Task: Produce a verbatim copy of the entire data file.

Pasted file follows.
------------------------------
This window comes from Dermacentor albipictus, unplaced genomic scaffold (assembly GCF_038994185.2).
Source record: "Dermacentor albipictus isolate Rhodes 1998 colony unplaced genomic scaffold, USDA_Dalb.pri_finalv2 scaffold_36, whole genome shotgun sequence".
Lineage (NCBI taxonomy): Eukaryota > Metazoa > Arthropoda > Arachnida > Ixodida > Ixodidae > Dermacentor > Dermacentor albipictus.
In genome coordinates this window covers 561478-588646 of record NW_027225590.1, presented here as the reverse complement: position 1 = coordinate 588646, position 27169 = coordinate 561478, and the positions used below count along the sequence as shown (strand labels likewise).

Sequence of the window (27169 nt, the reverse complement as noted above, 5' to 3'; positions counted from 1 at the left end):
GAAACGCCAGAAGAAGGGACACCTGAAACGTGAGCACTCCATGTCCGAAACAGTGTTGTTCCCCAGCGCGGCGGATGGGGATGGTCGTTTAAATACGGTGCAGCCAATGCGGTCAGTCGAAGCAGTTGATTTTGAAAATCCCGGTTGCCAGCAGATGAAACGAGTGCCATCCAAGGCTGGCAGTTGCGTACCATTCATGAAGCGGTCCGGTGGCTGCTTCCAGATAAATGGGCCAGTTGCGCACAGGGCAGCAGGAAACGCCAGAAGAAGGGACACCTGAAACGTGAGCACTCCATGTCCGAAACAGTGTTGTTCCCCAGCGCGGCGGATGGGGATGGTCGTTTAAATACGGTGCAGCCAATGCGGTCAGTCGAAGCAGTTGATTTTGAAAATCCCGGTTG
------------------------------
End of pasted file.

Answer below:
This window comes from Dermacentor albipictus, unplaced genomic scaffold (assembly GCF_038994185.2).
Source record: "Dermacentor albipictus isolate Rhodes 1998 colony unplaced genomic scaffold, USDA_Dalb.pri_finalv2 scaffold_36, whole genome shotgun sequence".
Lineage (NCBI taxonomy): Eukaryota > Metazoa > Arthropoda > Arachnida > Ixodida > Ixodidae > Dermacentor > Dermacentor albipictus.
In genome coordinates this window covers 561478-588646 of record NW_027225590.1, presented here as the reverse complement: position 1 = coordinate 588646, position 27169 = coordinate 561478, and the positions used below count along the sequence as shown (strand labels likewise).

Sequence of the window (27169 nt, the reverse complement as noted above, 5' to 3'; positions counted from 1 at the left end):
GAAACGCCAGAAGAAGGGACACCTGAAACGTGAGCACTCCATGTCCGAAACAGTGTTGTTCCCCAGCGCGGCGGATGGGGATGGTCGTTTAAATACGGTGCAGCCAATGCGGTCAGTCGAAGCAGTTGATTTTGAAAATCCCGGTTGCCAGCAGATGAAACGAGTGCCATCCAAGGCTGGCAGTTGCGTACCATTCATGAAGCGGTCCGGTGGCTGCTTCCAGATAAATGGGCCAGTTGCGCACAGGGCAGCAGGAAACGCCAGAAGAAGGGACACCTGAAACGTGAGCACTCCATGTCCGAAACAGTGTTGTTCCCCAGCGCGGCGGATGGGGATGGTCGTTTAAATACGGTGCAGCCAATGCGGTCAGTCGAAGCAGTTGATTTTGAAAATCCCGGTTG